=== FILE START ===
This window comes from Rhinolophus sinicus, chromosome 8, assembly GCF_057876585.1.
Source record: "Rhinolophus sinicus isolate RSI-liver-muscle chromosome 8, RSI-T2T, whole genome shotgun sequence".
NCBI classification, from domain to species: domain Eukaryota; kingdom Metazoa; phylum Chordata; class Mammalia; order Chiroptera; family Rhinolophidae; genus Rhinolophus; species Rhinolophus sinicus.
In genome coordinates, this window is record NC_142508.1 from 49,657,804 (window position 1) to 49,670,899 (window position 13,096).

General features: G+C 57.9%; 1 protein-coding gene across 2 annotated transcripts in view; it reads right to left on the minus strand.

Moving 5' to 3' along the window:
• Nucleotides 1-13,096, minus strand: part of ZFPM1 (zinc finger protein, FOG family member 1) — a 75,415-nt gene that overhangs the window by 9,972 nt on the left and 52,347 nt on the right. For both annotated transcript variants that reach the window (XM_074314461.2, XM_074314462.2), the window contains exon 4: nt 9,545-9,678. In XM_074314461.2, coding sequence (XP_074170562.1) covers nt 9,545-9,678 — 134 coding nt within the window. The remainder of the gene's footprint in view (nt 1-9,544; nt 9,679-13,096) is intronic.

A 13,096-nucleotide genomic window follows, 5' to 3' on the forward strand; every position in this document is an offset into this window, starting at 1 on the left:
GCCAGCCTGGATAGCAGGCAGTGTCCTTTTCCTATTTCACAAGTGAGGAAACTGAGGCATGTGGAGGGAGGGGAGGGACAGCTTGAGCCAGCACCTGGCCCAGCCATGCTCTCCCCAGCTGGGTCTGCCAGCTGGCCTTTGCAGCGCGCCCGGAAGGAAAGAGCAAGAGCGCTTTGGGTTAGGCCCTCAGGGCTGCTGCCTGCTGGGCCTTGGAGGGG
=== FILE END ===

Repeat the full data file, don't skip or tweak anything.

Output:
This window comes from Rhinolophus sinicus, chromosome 8, assembly GCF_057876585.1.
Source record: "Rhinolophus sinicus isolate RSI-liver-muscle chromosome 8, RSI-T2T, whole genome shotgun sequence".
NCBI classification, from domain to species: domain Eukaryota; kingdom Metazoa; phylum Chordata; class Mammalia; order Chiroptera; family Rhinolophidae; genus Rhinolophus; species Rhinolophus sinicus.
In genome coordinates, this window is record NC_142508.1 from 49,657,804 (window position 1) to 49,670,899 (window position 13,096).

General features: G+C 57.9%; 1 protein-coding gene across 2 annotated transcripts in view; it reads right to left on the minus strand.

Moving 5' to 3' along the window:
• Nucleotides 1-13,096, minus strand: part of ZFPM1 (zinc finger protein, FOG family member 1) — a 75,415-nt gene that overhangs the window by 9,972 nt on the left and 52,347 nt on the right. For both annotated transcript variants that reach the window (XM_074314461.2, XM_074314462.2), the window contains exon 4: nt 9,545-9,678. In XM_074314461.2, coding sequence (XP_074170562.1) covers nt 9,545-9,678 — 134 coding nt within the window. The remainder of the gene's footprint in view (nt 1-9,544; nt 9,679-13,096) is intronic.

A 13,096-nucleotide genomic window follows, 5' to 3' on the forward strand; every position in this document is an offset into this window, starting at 1 on the left:
GCCAGCCTGGATAGCAGGCAGTGTCCTTTTCCTATTTCACAAGTGAGGAAACTGAGGCATGTGGAGGGAGGGGAGGGACAGCTTGAGCCAGCACCTGGCCCAGCCATGCTCTCCCCAGCTGGGTCTGCCAGCTGGCCTTTGCAGCGCGCCCGGAAGGAAAGAGCAAGAGCGCTTTGGGTTAGGCCCTCAGGGCTGCTGCCTGCTGGGCCTTGGAGGGG